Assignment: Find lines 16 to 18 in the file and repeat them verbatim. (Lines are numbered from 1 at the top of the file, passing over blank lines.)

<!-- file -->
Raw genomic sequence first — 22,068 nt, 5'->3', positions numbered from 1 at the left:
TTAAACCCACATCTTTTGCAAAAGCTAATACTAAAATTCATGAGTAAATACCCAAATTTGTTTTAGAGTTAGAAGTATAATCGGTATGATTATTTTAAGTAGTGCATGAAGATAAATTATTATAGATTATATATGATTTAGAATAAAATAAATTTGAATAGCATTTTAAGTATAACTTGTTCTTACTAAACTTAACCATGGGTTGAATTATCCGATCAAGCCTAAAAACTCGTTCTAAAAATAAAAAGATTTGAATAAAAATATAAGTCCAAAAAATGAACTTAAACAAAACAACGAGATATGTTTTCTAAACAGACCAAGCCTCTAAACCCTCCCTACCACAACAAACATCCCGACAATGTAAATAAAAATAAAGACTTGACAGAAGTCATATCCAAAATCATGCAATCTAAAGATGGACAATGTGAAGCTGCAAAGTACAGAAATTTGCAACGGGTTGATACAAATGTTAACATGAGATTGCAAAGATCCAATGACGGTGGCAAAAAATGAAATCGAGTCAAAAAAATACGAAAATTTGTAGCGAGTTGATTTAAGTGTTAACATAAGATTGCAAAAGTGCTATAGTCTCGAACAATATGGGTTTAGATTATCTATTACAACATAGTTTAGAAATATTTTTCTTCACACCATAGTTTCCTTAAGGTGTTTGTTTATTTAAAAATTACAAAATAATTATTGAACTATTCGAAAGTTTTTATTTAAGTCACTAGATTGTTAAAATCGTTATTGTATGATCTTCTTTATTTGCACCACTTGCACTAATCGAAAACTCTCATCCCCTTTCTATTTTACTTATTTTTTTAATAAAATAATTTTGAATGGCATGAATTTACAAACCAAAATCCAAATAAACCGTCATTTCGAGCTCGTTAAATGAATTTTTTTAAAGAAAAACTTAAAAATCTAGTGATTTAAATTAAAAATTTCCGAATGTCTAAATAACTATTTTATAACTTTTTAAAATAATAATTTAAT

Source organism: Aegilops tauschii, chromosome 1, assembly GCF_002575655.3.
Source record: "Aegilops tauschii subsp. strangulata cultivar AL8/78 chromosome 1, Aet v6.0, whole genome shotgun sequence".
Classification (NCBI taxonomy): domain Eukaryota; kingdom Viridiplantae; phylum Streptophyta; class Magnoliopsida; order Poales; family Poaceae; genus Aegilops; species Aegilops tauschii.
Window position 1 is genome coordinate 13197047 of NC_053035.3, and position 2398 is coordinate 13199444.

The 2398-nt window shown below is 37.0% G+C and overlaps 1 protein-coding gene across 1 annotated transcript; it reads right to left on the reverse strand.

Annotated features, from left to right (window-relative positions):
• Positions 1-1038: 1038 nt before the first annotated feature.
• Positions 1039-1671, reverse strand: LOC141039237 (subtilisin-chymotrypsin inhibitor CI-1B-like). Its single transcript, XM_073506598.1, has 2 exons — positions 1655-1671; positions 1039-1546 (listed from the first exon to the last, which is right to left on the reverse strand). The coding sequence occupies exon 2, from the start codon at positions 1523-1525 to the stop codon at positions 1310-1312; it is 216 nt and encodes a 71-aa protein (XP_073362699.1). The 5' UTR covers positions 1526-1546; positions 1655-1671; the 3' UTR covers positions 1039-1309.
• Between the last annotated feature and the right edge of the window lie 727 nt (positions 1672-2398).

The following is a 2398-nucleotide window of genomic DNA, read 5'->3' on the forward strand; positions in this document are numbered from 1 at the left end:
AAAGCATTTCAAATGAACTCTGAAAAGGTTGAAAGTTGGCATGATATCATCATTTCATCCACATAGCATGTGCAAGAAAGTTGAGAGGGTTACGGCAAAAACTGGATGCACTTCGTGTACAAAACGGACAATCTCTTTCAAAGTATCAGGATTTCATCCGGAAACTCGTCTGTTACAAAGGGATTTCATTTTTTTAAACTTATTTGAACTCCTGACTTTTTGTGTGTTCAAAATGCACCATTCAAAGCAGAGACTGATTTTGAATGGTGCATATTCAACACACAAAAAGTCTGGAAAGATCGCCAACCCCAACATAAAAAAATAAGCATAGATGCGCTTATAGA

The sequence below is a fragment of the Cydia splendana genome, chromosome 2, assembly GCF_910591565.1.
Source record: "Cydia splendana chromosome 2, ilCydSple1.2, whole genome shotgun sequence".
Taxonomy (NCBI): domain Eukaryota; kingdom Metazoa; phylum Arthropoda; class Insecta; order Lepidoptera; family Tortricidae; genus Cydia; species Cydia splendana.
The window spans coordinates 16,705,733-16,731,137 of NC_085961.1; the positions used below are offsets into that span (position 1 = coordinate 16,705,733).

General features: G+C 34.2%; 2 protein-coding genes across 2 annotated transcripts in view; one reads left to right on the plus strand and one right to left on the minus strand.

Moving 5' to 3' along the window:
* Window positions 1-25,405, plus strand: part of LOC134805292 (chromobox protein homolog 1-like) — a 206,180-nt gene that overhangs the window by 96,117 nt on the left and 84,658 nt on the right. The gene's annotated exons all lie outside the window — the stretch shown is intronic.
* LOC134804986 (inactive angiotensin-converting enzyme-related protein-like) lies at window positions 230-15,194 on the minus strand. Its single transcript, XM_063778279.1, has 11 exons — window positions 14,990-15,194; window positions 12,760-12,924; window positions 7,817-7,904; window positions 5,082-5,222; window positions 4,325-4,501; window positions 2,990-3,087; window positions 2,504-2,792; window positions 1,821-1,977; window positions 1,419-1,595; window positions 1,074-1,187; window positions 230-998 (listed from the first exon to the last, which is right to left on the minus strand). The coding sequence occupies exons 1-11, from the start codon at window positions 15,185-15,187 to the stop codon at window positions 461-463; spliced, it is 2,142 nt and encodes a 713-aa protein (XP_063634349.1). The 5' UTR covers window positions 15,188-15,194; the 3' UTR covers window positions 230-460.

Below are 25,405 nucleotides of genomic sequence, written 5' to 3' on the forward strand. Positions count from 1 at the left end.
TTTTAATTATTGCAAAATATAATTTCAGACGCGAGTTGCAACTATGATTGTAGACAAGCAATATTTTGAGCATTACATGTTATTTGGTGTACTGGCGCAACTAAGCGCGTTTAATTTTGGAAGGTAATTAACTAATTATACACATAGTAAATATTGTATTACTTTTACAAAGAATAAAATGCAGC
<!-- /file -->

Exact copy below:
Taxonomy (NCBI): domain Eukaryota; kingdom Metazoa; phylum Arthropoda; class Insecta; order Lepidoptera; family Tortricidae; genus Cydia; species Cydia splendana.
The window spans coordinates 16,705,733-16,731,137 of NC_085961.1; the positions used below are offsets into that span (position 1 = coordinate 16,705,733).

General features: G+C 34.2%; 2 protein-coding genes across 2 annotated transcripts in view; one reads left to right on the plus strand and one right to left on the minus strand.